Sports Gambling “Stuff” on 7/11…

On July 11 – – 7/11 in shorthand – – I feel a need to lead off with a discussion of sports gambling.  In the wake of the Supreme Court decision regarding PASPA, sports gambling has expanded its footprint in the US and I am glad to report that all of the major professional sports leagues remain intact.  Gambling has not yet destroyed – or even harmed slightly – any of them.  I’ll keep an eye out for major damage – as the leagues professed would happen – in all their legal filings on that case.

The State of Delaware was one of the first states out of the blocks with expanded sports gambling at their racetracks in the state.  [I know of 3 racetracks in Delaware; there may be others.]  Delaware had been one of the 4 states “exempt” from PASPA because they had established sports gambling prior to the passage of PASPA so I guess Delaware had a head start.  The first month’s results are in and here is what we know:

  • Bettors wagered $7M in Delaware at the racetracks where sports gambling action was taken.  Approximately 70,000 wagers were made meaning the average bet was $100.
  • Payouts to bettors was $6M.
  • While that looks like a $1M profit for the State of Delaware, that is not really the case because some of that $7M wagered was on futures bets such as who will win the World Series.  The bookkeeping/accounting for sports gambling revenues is not so revealing on a short-term (monthly) basis.
  • Almost 75% of the money wagered was on MLB games.
  • More money was wagered on World Cup games than on the NBA Finals.  [Of course, there are far more World Cup games to bet on than there were in the NBA Finals which was a sweep.]

Here is a Wimbledon update that would have gotten you a major score if you had bet on this prop before the tournament:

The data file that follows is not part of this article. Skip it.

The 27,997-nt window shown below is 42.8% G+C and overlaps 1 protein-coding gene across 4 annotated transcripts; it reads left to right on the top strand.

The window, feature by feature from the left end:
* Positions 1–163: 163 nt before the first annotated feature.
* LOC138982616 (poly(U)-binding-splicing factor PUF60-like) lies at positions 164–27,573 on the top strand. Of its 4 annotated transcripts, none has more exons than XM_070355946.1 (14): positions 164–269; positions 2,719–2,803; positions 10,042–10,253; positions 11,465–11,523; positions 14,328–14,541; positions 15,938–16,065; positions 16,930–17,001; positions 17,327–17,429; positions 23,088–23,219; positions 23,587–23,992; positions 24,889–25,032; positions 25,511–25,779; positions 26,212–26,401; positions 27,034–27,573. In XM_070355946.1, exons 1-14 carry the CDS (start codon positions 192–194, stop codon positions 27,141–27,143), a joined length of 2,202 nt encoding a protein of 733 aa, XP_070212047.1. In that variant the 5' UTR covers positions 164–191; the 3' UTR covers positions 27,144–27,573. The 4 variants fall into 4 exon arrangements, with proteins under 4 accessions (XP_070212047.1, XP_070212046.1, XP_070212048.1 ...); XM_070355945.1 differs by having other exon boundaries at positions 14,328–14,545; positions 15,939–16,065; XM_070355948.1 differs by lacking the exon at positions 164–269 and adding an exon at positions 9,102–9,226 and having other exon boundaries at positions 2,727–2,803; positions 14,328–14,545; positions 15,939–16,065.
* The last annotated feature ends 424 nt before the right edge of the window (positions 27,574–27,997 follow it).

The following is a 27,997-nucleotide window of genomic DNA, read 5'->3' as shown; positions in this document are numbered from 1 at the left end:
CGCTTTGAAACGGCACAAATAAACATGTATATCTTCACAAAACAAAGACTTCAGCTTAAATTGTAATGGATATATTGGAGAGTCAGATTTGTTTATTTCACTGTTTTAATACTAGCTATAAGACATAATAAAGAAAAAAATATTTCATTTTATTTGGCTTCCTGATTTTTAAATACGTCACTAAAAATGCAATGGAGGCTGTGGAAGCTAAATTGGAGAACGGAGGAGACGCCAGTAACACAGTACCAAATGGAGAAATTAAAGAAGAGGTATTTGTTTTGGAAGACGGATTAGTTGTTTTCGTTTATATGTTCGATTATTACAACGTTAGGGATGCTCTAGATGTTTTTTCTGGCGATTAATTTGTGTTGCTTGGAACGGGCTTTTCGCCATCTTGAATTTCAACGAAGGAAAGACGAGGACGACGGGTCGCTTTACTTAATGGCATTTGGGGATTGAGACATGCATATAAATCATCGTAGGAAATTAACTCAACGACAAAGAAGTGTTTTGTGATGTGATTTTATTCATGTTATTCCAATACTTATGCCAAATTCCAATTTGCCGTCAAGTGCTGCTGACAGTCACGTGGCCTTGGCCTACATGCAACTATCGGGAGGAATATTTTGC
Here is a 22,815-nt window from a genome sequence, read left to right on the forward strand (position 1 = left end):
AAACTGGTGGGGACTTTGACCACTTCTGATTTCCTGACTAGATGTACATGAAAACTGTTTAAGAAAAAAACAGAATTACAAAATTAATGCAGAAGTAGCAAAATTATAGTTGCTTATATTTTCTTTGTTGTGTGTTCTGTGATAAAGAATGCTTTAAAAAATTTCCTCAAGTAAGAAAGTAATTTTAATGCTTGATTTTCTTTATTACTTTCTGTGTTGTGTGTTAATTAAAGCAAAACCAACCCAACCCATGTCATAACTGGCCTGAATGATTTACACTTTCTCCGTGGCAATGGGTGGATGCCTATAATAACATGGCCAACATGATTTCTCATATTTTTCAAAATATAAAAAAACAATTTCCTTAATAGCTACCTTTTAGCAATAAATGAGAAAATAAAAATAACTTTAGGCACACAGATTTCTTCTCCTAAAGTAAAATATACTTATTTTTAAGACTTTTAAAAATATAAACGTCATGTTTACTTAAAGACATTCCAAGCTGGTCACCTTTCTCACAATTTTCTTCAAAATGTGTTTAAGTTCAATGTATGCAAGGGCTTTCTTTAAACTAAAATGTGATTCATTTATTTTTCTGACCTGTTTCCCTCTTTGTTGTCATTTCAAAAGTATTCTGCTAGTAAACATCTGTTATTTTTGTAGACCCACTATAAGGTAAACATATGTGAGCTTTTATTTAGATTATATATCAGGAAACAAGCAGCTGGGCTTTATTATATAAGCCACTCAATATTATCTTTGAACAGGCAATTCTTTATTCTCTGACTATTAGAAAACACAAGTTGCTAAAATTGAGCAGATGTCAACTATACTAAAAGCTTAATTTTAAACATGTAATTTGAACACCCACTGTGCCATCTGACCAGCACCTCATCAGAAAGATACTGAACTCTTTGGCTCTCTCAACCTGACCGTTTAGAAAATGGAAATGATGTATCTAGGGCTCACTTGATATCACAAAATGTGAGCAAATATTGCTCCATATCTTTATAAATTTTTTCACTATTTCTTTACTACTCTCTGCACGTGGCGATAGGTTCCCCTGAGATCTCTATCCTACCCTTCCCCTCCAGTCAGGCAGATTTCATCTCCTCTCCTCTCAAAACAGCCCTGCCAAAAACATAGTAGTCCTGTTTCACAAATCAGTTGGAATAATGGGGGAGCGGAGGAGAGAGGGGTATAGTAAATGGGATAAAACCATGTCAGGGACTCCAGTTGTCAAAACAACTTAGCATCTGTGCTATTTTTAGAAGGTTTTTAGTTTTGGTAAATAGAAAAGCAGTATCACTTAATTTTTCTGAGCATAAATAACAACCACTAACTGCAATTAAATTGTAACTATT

• None of the top ten seeds on the women’s side has survived to the quarterfinals.

If that prop bet existed anywhere, you can be sure it was a long odds prop.  However, do not be fooled into thinking that this year’s Wimbledon winner might be someone you never heard of.  Serena Williams was not one of the top ten seeds this year, and she is still alive and is the current betting favorite to win it all.

One of the readers of these rants has – in the past – sent me trivia facts related to sports.  Since I have known him for about 30 years, I have taken them at face value and have not tried to verify them because it looked to be too much work.  My plan was to save up a couple dozen of those gems and do a rant on something like “Bar Bets You Can Win”.  That plan hit a significant speed bump recently.

I had not received one of those “gems” in several months and finally had the temerity to ask why they had stopped arriving in my inbox about once every month or two.  The response came in an e-mail earlier this week:

“I had no idea you were counting on these for one of your rants.  I would have told you not to do that because I do not have a reliable source for them.  I read something that is statistically significant and send it to you because you always liked that kind of oddball [stuff].  That’s all these were … I don’t know when I will find the next one to send to you.”

So, I will adapt to this new information and present here a far more abbreviated version of “Bar Bets You Can Win” – – if, of course, you take the time and expend the energy to verify each of the following:

  • Ted Williams got a hit in every opening day game he played in.  Williams was in the majors for 19 seasons between 1939 and 1960.  He missed 3 years during WW II; he also played in only 6 games in 1952 and only 37 games in 1953.  That was the time of the Korean War and he went back into the service for some of that time.  If I assume he missed those opening days in ’52 and ’53, that means he played in 17 opening day games.
  • Wilt Chamberlain produced 30/30 games 124 times in his career.  That is a game where he scored 30 or more points AND had 30 or more rebounds in the same game.  These days, if a player does that one time, it is top-of-the-front-page-of- the- sports – section news.  Chamberlain did it 124 times in a total of 1045 NBA games.  He did it more than 10% of the time!
  • Tony Gwynn batted against Greg Maddux and Pedro Martinez 143 times in his career.  Against those two Hall of Fame pitchers, Gwynn batted .388 and struck out zero times.  If you had any doubts about why Tony Gwynn is in the Baseball Hall of Fame …

Finally, here is an item from Dwight Perry of the Seattle Times that has nothing at all to do with sports gambling.  It’s just that I found it interesting and amusing:

“IKEA announced global partnerships with a few leading brands such as Adidas.

“Which is great news if you like taking two hours to put your sneakers together, then wondering why you have three screws, a bracket and an Allen wrench left over.”

But don’t get me wrong, I love sports………